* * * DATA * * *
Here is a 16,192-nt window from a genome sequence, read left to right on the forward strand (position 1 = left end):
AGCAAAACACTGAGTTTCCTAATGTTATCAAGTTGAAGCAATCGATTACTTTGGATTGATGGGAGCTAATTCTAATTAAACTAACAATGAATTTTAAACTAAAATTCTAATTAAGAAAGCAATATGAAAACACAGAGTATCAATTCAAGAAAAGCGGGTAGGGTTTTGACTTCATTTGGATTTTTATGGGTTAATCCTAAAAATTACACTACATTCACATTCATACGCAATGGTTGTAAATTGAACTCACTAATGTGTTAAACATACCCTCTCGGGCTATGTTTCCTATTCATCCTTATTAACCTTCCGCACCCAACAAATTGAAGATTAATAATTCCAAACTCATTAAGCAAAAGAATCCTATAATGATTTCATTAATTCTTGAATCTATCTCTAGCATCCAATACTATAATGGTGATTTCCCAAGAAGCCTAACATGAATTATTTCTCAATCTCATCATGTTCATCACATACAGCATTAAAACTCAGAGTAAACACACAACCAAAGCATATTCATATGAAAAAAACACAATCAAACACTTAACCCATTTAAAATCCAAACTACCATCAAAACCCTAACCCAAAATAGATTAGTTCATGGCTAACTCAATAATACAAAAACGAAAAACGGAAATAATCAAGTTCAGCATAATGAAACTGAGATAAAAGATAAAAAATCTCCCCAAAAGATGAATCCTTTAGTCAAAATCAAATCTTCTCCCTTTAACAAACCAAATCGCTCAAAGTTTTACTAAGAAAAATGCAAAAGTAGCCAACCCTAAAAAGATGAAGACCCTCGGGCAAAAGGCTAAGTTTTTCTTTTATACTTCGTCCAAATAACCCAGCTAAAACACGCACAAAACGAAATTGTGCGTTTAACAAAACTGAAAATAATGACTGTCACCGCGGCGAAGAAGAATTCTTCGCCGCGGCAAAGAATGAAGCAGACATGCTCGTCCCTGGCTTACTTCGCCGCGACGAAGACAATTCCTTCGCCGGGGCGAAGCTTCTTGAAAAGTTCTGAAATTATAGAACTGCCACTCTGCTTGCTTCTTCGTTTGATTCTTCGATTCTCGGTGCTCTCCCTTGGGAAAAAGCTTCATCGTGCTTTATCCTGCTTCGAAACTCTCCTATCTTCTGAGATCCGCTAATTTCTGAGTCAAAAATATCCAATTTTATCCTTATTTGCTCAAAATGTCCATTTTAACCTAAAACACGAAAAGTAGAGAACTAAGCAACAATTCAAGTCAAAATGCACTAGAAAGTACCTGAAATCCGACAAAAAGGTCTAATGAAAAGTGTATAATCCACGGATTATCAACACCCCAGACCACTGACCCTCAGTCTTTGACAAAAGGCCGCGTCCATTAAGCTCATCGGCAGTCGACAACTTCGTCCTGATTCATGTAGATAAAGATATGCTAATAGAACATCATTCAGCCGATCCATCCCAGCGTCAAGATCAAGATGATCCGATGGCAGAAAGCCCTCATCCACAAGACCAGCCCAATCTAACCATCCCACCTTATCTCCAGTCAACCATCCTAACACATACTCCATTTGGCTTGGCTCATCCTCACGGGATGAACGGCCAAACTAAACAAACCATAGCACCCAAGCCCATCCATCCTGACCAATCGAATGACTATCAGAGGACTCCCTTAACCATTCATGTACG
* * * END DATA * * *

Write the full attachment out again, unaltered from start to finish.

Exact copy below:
Here is a 16,192-nt window from a genome sequence, read left to right on the forward strand (position 1 = left end):
AGCAAAACACTGAGTTTCCTAATGTTATCAAGTTGAAGCAATCGATTACTTTGGATTGATGGGAGCTAATTCTAATTAAACTAACAATGAATTTTAAACTAAAATTCTAATTAAGAAAGCAATATGAAAACACAGAGTATCAATTCAAGAAAAGCGGGTAGGGTTTTGACTTCATTTGGATTTTTATGGGTTAATCCTAAAAATTACACTACATTCACATTCATACGCAATGGTTGTAAATTGAACTCACTAATGTGTTAAACATACCCTCTCGGGCTATGTTTCCTATTCATCCTTATTAACCTTCCGCACCCAACAAATTGAAGATTAATAATTCCAAACTCATTAAGCAAAAGAATCCTATAATGATTTCATTAATTCTTGAATCTATCTCTAGCATCCAATACTATAATGGTGATTTCCCAAGAAGCCTAACATGAATTATTTCTCAATCTCATCATGTTCATCACATACAGCATTAAAACTCAGAGTAAACACACAACCAAAGCATATTCATATGAAAAAAACACAATCAAACACTTAACCCATTTAAAATCCAAACTACCATCAAAACCCTAACCCAAAATAGATTAGTTCATGGCTAACTCAATAATACAAAAACGAAAAACGGAAATAATCAAGTTCAGCATAATGAAACTGAGATAAAAGATAAAAAATCTCCCCAAAAGATGAATCCTTTAGTCAAAATCAAATCTTCTCCCTTTAACAAACCAAATCGCTCAAAGTTTTACTAAGAAAAATGCAAAAGTAGCCAACCCTAAAAAGATGAAGACCCTCGGGCAAAAGGCTAAGTTTTTCTTTTATACTTCGTCCAAATAACCCAGCTAAAACACGCACAAAACGAAATTGTGCGTTTAACAAAACTGAAAATAATGACTGTCACCGCGGCGAAGAAGAATTCTTCGCCGCGGCAAAGAATGAAGCAGACATGCTCGTCCCTGGCTTACTTCGCCGCGACGAAGACAATTCCTTCGCCGGGGCGAAGCTTCTTGAAAAGTTCTGAAATTATAGAACTGCCACTCTGCTTGCTTCTTCGTTTGATTCTTCGATTCTCGGTGCTCTCCCTTGGGAAAAAGCTTCATCGTGCTTTATCCTGCTTCGAAACTCTCCTATCTTCTGAGATCCGCTAATTTCTGAGTCAAAAATATCCAATTTTATCCTTATTTGCTCAAAATGTCCATTTTAACCTAAAACACGAAAAGTAGAGAACTAAGCAACAATTCAAGTCAAAATGCACTAGAAAGTACCTGAAATCCGACAAAAAGGTCTAATGAAAAGTGTATAATCCACGGATTATCAACACCCCAGACCACTGACCCTCAGTCTTTGACAAAAGGCCGCGTCCATTAAGCTCATCGGCAGTCGACAACTTCGTCCTGATTCATGTAGATAAAGATATGCTAATAGAACATCATTCAGCCGATCCATCCCAGCGTCAAGATCAAGATGATCCGATGGCAGAAAGCCCTCATCCACAAGACCAGCCCAATCTAACCATCCCACCTTATCTCCAGTCAACCATCCTAACACATACTCCATTTGGCTTGGCTCATCCTCACGGGATGAACGGCCAAACTAAACAAACCATAGCACCCAAGCCCATCCATCCTGACCAATCGAATGACTATCAGAGGACTCCCTTAACCATTCATGTACG